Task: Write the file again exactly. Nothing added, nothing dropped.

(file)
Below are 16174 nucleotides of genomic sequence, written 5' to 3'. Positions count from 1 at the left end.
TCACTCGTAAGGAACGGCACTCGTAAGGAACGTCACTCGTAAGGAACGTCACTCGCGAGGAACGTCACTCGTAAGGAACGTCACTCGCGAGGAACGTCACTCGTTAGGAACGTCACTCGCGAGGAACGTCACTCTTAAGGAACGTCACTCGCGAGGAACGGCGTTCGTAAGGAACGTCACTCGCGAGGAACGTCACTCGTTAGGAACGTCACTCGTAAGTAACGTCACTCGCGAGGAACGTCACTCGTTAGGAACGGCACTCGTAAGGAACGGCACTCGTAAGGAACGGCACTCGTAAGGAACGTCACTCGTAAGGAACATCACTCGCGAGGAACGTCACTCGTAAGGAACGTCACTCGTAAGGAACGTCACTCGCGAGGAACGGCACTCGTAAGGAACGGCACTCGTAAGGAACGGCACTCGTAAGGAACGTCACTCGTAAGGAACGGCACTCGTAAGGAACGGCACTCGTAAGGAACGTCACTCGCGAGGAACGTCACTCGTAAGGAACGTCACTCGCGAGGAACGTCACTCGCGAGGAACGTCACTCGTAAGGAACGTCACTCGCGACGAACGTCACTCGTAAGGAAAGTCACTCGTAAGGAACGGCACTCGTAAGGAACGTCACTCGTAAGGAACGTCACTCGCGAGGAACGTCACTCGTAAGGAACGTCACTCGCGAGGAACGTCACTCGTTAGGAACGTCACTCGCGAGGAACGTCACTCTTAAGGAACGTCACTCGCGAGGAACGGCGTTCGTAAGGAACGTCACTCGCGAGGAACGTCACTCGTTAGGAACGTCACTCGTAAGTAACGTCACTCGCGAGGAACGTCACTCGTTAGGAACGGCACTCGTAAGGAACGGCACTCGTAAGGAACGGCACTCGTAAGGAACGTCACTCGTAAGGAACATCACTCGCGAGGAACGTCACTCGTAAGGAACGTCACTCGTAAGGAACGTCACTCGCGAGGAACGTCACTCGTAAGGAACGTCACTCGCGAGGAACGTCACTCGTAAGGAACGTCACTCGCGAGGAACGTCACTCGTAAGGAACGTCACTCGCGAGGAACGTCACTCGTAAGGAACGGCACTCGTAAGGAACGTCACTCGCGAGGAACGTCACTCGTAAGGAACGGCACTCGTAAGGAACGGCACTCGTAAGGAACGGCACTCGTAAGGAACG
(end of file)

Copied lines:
Below are 16174 nucleotides of genomic sequence, written 5' to 3'. Positions count from 1 at the left end.
TCACTCGTAAGGAACGGCACTCGTAAGGAACGTCACTCGTAAGGAACGTCACTCGCGAGGAACGTCACTCGTAAGGAACGTCACTCGCGAGGAACGTCACTCGTTAGGAACGTCACTCGCGAGGAACGTCACTCTTAAGGAACGTCACTCGCGAGGAACGGCGTTCGTAAGGAACGTCACTCGCGAGGAACGTCACTCGTTAGGAACGTCACTCGTAAGTAACGTCACTCGCGAGGAACGTCACTCGTTAGGAACGGCACTCGTAAGGAACGGCACTCGTAAGGAACGGCACTCGTAAGGAACGTCACTCGTAAGGAACATCACTCGCGAGGAACGTCACTCGTAAGGAACGTCACTCGTAAGGAACGTCACTCGCGAGGAACGGCACTCGTAAGGAACGGCACTCGTAAGGAACGGCACTCGTAAGGAACGTCACTCGTAAGGAACGGCACTCGTAAGGAACGGCACTCGTAAGGAACGTCACTCGCGAGGAACGTCACTCGTAAGGAACGTCACTCGCGAGGAACGTCACTCGCGAGGAACGTCACTCGTAAGGAACGTCACTCGCGACGAACGTCACTCGTAAGGAAAGTCACTCGTAAGGAACGGCACTCGTAAGGAACGTCACTCGTAAGGAACGTCACTCGCGAGGAACGTCACTCGTAAGGAACGTCACTCGCGAGGAACGTCACTCGTTAGGAACGTCACTCGCGAGGAACGTCACTCTTAAGGAACGTCACTCGCGAGGAACGGCGTTCGTAAGGAACGTCACTCGCGAGGAACGTCACTCGTTAGGAACGTCACTCGTAAGTAACGTCACTCGCGAGGAACGTCACTCGTTAGGAACGGCACTCGTAAGGAACGGCACTCGTAAGGAACGGCACTCGTAAGGAACGTCACTCGTAAGGAACATCACTCGCGAGGAACGTCACTCGTAAGGAACGTCACTCGTAAGGAACGTCACTCGCGAGGAACGTCACTCGTAAGGAACGTCACTCGCGAGGAACGTCACTCGTAAGGAACGTCACTCGCGAGGAACGTCACTCGTAAGGAACGTCACTCGCGAGGAACGTCACTCGTAAGGAACGGCACTCGTAAGGAACGTCACTCGCGAGGAACGTCACTCGTAAGGAACGGCACTCGTAAGGAACGGCACTCGTAAGGAACGGCACTCGTAAGGAACG